After Enron: Hedging 6 Stocks With High AGR Equity Risk Factors

by: David Pinsen

Last Friday marked the 10th anniversary of Enron's bankruptcy filing, after its extensive accounting fraud was unveiled. One of the forensic accounting firms founded in the wake of Enron's fraud was GovernanceMetrics International (GMI), which uses a proprietary quantitative approach to analyze the financial reports and governance practices of public companies. The best-known indicator GMI uses is its Accounting and Governance Risk (AGR) ratings, which range from "Very Aggressive" to "Conservative." According to GMI, companies rated "Very Aggressive" are 10 times more likely to face SEC enforcement actions than those rated "Conservative," and 4 times more likely to file for bankruptcy.

GMI uses its AGR ratings to derive its AGR Equity Risk Factor, which it considers to be a leading indication of share performance. AGR Equity Risk Factor ratings range from 1 ("Substantially Outperform Market") to 5 ("Substantially Underperform Market").

Hedging 6 Stocks With High AGR Equity Risk Factors

In this post, we'll look at the current hedging costs for six stocks that have the highest (least favorable) AGR Equity Risk Factor rating ("Substantially Underperform Market"). For comparison purposes, we'll also look at the cost of hedging the SPDR S&P 500 Trust ETF (NYSEARCA:SPY). First, a reminder about what optimal puts are, and a note about why I've used 27% as decline threshold. Then, a screen capture showing the optimal puts to hedge one of these six stocks, Mechel OAO (NYSE:MTL).

About Optimal Puts

Optimal puts are the ones that will give you the level of protection you want at the lowest possible cost. Portfolio Armor uses an algorithm developed by a finance Ph.D. to sort through and analyze all of the available puts for your position, scanning for the optimal ones.

Decline Thresholds

In this context, "threshold" is the maximum decline you are willing to risk. Another way of thinking about it is this: the percentage you can tolerate losing. In this case, since we're using 27% as a decline threshold, we are indicating that we could tolerate a 27% loss, but not a loss greater than that. You can enter any percentage you like for a decline threshold when scanning for optimal puts (the higher the percentage though, the greater the chance you will find optimal puts for your position). We used 27% as a decline threshold here because two of these stocks, Jeffries Group, Inc. (NYSE:JEF) and Mechel OAO, were too expensive to hedge against against smaller declines (i.e., the cost of hedging them against 26% declines was itself greater than 26% of position value, so Portfolio Armor indicated no optimal puts were found for them).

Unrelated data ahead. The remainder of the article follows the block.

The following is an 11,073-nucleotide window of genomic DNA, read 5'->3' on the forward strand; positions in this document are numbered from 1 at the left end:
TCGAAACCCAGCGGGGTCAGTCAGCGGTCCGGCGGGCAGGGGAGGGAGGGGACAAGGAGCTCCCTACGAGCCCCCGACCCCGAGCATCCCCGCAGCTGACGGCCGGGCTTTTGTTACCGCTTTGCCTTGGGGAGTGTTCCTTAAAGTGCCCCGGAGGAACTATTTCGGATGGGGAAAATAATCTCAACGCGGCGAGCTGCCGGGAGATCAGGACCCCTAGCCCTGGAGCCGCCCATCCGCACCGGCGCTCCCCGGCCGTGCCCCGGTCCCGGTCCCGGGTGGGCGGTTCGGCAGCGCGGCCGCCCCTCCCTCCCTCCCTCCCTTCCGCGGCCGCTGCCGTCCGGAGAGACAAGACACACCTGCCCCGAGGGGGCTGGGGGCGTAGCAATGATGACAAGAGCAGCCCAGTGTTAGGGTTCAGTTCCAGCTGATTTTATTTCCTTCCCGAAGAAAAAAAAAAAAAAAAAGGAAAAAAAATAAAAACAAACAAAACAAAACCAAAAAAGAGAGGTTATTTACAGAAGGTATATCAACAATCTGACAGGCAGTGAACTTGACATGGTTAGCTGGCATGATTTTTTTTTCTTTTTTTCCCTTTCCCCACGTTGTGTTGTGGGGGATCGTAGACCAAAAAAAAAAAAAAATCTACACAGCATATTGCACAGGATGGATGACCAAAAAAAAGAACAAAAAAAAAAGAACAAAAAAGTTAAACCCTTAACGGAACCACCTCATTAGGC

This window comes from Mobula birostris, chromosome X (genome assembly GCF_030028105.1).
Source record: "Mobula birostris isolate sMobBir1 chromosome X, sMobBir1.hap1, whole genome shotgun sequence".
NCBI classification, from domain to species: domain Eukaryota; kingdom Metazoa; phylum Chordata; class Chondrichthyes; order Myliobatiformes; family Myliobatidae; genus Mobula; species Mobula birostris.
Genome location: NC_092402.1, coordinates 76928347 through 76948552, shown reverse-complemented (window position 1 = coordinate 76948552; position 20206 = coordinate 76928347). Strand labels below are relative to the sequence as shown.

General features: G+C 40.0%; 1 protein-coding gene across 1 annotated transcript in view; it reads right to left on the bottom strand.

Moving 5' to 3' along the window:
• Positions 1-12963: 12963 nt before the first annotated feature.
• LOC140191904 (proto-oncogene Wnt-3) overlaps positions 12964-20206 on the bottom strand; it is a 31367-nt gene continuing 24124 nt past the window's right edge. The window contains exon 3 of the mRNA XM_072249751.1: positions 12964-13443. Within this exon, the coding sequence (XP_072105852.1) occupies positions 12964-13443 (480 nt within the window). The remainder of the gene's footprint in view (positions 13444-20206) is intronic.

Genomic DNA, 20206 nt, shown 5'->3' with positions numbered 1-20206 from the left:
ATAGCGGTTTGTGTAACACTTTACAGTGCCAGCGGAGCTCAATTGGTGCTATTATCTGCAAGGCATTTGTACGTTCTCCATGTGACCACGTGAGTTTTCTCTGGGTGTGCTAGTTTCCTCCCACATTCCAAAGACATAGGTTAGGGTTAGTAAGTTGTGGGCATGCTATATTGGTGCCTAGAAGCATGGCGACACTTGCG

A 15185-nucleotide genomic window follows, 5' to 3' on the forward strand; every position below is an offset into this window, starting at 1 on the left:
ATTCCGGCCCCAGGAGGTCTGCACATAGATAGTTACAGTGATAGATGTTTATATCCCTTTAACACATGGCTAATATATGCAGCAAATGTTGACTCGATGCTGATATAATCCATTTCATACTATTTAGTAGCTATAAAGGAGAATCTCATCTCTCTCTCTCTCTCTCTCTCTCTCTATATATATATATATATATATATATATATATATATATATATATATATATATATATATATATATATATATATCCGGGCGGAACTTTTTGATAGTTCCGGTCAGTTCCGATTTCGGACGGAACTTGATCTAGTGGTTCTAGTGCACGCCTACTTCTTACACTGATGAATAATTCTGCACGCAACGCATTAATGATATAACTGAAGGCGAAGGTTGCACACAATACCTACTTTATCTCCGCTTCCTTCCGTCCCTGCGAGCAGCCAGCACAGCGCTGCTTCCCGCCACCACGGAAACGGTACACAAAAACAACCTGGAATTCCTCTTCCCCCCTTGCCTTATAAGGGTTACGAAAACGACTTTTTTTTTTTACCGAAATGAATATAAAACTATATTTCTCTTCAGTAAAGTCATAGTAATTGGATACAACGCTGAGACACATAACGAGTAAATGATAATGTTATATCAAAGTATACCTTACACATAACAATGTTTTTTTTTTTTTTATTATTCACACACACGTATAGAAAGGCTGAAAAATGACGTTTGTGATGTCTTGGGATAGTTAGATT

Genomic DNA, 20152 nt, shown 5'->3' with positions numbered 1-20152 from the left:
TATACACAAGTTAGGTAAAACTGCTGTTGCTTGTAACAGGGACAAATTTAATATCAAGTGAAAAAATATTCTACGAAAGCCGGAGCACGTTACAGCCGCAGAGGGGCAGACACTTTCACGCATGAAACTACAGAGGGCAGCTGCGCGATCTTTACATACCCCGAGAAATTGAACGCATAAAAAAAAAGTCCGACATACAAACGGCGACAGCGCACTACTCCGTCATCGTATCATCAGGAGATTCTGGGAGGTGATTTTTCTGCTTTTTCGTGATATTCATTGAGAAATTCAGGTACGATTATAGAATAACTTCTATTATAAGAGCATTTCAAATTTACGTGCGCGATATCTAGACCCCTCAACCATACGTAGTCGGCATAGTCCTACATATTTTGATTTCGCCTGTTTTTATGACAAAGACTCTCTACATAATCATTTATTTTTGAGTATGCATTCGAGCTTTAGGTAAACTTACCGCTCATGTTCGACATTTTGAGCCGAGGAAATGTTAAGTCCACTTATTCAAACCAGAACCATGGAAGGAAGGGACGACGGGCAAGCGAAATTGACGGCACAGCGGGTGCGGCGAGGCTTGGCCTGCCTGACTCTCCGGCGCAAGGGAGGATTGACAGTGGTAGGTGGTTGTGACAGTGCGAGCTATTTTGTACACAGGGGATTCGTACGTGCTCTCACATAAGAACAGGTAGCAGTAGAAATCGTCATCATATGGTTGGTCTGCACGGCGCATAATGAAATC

The Optimal Puts to Hedge Mechel OAO

Below is a screen capture showing the optimal put option contract to hedge 100 shares of MTL against a greater than 27% decline as of Monday's close. A note about these optimal put options and their cost: To be conservative, Portfolio Armor calculated the cost based on the ask price of the optimal puts. In practice an investor can often purchase puts for a lower price, i.e., some price between the bid and the ask.

Hedging Costs As Of Monday's Close

Aside from the ETF SPY, listed at the bottom for comparison purposes, all of the stocks below had AGR Equity Risk Factor ratings of "Substantially Underperform Market." The hedging costs are presented as percentages of position value.



Hedging Cost

JEF Jeffries Group, Inc. 23.4%***
LUK-OLD Leucadia National Corp. 7.92%**

Research in Motion Limited



Mechel OAO


GMCR Green Mountain Coffee 16.0%**
NFLX Netflix, Inc. 11.1%**
SPY SPDR S&P 500 Trust 1.98%*

*Based on optimal puts expiring in May, 2012

**Based on optimal puts expiring in June, 2012

***Based on optimal puts expiring in July, 2012

Disclosure: I have no positions in any stocks mentioned, and no plans to initiate any positions within the next 72 hours.